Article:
The quiet hum of a city outside your hotel room window

I’m trying to work out how best to describe the recent Seattle trip for this year’s Emerald City Comic Con. It was a particularly odd one, for all number of reasons — having almost no sleep the first night because the dinner I had that night not agreeing with me, and then feeling exhausting and increasingly out-of-it the next day to the point where I was asleep by 8:30pm set a very strange tone for what proved to be a very strange trip, in the end — and one that felt perpetually out of whack for reasons I couldn’t quite put my finger on, entirely.

Something that only added to the feeling of disconnection was the fact that, even more so than most Emerald City Comic Cons, on this particular trip I didn’t really exist anywhere that wasn’t the hotel or the convention center. It was a combination of having a busier than usual schedule — breakfast meetings! Evening panels! — and the weather being impressively bad, with freezing temperatures and enough rain that I didn’t particularly want to wander through the streets in the early morning, as I’ve done in the past; instead, I worked a lot, and as such, I existed at either the convention center or in my hotel room. The rest of Seattle didn’t really exist, for all intents and purposes.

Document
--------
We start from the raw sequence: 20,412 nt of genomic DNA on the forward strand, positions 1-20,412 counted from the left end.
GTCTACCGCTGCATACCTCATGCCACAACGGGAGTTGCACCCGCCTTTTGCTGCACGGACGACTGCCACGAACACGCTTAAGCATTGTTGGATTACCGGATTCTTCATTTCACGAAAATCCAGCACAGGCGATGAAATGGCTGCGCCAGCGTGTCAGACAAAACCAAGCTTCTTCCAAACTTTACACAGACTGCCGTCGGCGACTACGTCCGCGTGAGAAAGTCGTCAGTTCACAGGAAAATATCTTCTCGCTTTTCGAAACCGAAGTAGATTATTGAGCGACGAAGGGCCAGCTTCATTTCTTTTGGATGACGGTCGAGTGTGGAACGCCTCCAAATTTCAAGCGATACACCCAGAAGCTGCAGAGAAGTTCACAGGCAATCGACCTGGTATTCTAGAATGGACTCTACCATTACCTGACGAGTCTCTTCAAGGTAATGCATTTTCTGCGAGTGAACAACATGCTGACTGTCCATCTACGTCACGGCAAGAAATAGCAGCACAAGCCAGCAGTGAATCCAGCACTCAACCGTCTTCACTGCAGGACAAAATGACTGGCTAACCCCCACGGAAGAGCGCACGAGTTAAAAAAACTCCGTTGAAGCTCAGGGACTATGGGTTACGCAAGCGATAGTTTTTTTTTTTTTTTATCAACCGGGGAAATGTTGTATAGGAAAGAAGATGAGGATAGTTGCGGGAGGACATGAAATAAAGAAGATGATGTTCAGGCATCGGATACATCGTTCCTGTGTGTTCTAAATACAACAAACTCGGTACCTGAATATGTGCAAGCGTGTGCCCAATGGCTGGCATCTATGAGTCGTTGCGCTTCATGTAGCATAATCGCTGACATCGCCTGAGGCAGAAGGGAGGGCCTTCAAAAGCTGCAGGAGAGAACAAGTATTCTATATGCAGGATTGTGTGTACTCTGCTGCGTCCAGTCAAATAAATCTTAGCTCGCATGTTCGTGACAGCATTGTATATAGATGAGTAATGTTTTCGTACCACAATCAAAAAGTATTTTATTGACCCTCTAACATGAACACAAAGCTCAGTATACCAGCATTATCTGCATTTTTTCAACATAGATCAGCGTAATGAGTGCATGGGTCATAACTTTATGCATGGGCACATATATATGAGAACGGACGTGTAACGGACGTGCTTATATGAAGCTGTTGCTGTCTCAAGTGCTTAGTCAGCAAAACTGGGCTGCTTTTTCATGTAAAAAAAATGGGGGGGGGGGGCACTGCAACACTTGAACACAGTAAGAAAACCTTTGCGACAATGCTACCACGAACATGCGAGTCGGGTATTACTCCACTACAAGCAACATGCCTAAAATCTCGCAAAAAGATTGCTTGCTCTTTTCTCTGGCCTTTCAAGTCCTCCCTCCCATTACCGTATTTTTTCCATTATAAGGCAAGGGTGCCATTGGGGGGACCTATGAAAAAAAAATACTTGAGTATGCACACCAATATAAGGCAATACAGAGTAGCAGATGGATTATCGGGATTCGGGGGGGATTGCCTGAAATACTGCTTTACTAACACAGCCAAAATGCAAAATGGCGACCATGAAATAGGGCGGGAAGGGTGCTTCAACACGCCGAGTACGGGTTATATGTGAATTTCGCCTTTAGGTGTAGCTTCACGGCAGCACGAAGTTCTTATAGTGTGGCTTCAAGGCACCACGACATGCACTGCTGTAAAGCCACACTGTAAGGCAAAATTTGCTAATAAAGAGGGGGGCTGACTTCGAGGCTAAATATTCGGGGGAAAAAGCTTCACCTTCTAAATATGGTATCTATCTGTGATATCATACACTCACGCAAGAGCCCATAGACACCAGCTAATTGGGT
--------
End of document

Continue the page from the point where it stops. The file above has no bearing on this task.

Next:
It’s a lonely way to be, which is ironic, given that I was definitely at my most social that I’ve been for a long time at the show; I got to see a lot of friends and almost-friends, and I got to have a lot of good conversations, but in a strange way, that underscored how strange it felt to be working at 10pm in the hotel room and sitting in bed afterwards, my brain still turning over and feeling the silence surround me almost tangibly after failing to find anything to watch on TV, knowing I wasn’t ready for sleep just yet, but I also wasn’t up for anything else, either.

On the final day, one of the people I work with said something along the lines about the whole thing having felt like it had happened out of order, with that last day feeling like the first. The days weren’t the same for me, but I knew what she meant; the entire trip felt like it was jumbled, collapsed in on itself and rebuilt in a hurry. Even a week later, I’m unsure whether or not I enjoyed it or not.

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